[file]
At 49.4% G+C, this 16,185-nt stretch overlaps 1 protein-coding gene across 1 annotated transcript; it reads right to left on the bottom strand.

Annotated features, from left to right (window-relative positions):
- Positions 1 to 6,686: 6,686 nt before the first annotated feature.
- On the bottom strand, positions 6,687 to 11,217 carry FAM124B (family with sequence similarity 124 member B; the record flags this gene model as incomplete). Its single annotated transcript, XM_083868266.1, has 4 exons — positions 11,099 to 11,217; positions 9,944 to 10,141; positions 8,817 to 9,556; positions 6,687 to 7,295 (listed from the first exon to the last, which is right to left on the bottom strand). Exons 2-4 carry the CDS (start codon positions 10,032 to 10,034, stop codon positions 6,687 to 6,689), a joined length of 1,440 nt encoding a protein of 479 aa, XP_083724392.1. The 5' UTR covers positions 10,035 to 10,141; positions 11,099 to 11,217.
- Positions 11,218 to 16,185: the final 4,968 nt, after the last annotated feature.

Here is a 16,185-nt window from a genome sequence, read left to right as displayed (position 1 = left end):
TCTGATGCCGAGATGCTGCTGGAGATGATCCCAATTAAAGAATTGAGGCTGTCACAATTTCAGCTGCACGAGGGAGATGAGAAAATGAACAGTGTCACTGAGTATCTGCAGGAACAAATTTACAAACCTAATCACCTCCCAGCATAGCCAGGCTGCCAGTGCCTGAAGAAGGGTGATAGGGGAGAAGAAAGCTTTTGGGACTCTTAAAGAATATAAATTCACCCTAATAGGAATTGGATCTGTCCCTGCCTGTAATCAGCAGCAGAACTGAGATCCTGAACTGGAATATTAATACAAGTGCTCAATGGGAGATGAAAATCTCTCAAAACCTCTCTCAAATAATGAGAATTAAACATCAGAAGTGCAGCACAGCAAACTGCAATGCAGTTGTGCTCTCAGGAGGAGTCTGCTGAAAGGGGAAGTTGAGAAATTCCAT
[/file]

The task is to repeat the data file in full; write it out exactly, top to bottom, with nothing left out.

At 49.4% G+C, this 16,185-nt stretch overlaps 1 protein-coding gene across 1 annotated transcript; it reads right to left on the bottom strand.

Annotated features, from left to right (window-relative positions):
- Positions 1 to 6,686: 6,686 nt before the first annotated feature.
- On the bottom strand, positions 6,687 to 11,217 carry FAM124B (family with sequence similarity 124 member B; the record flags this gene model as incomplete). Its single annotated transcript, XM_083868266.1, has 4 exons — positions 11,099 to 11,217; positions 9,944 to 10,141; positions 8,817 to 9,556; positions 6,687 to 7,295 (listed from the first exon to the last, which is right to left on the bottom strand). Exons 2-4 carry the CDS (start codon positions 10,032 to 10,034, stop codon positions 6,687 to 6,689), a joined length of 1,440 nt encoding a protein of 479 aa, XP_083724392.1. The 5' UTR covers positions 10,035 to 10,141; positions 11,099 to 11,217.
- Positions 11,218 to 16,185: the final 4,968 nt, after the last annotated feature.

Here is a 16,185-nt window from a genome sequence, read left to right as displayed (position 1 = left end):
TCTGATGCCGAGATGCTGCTGGAGATGATCCCAATTAAAGAATTGAGGCTGTCACAATTTCAGCTGCACGAGGGAGATGAGAAAATGAACAGTGTCACTGAGTATCTGCAGGAACAAATTTACAAACCTAATCACCTCCCAGCATAGCCAGGCTGCCAGTGCCTGAAGAAGGGTGATAGGGGAGAAGAAAGCTTTTGGGACTCTTAAAGAATATAAATTCACCCTAATAGGAATTGGATCTGTCCCTGCCTGTAATCAGCAGCAGAACTGAGATCCTGAACTGGAATATTAATACAAGTGCTCAATGGGAGATGAAAATCTCTCAAAACCTCTCTCAAATAATGAGAATTAAACATCAGAAGTGCAGCACAGCAAACTGCAATGCAGTTGTGCTCTCAGGAGGAGTCTGCTGAAAGGGGAAGTTGAGAAATTCCAT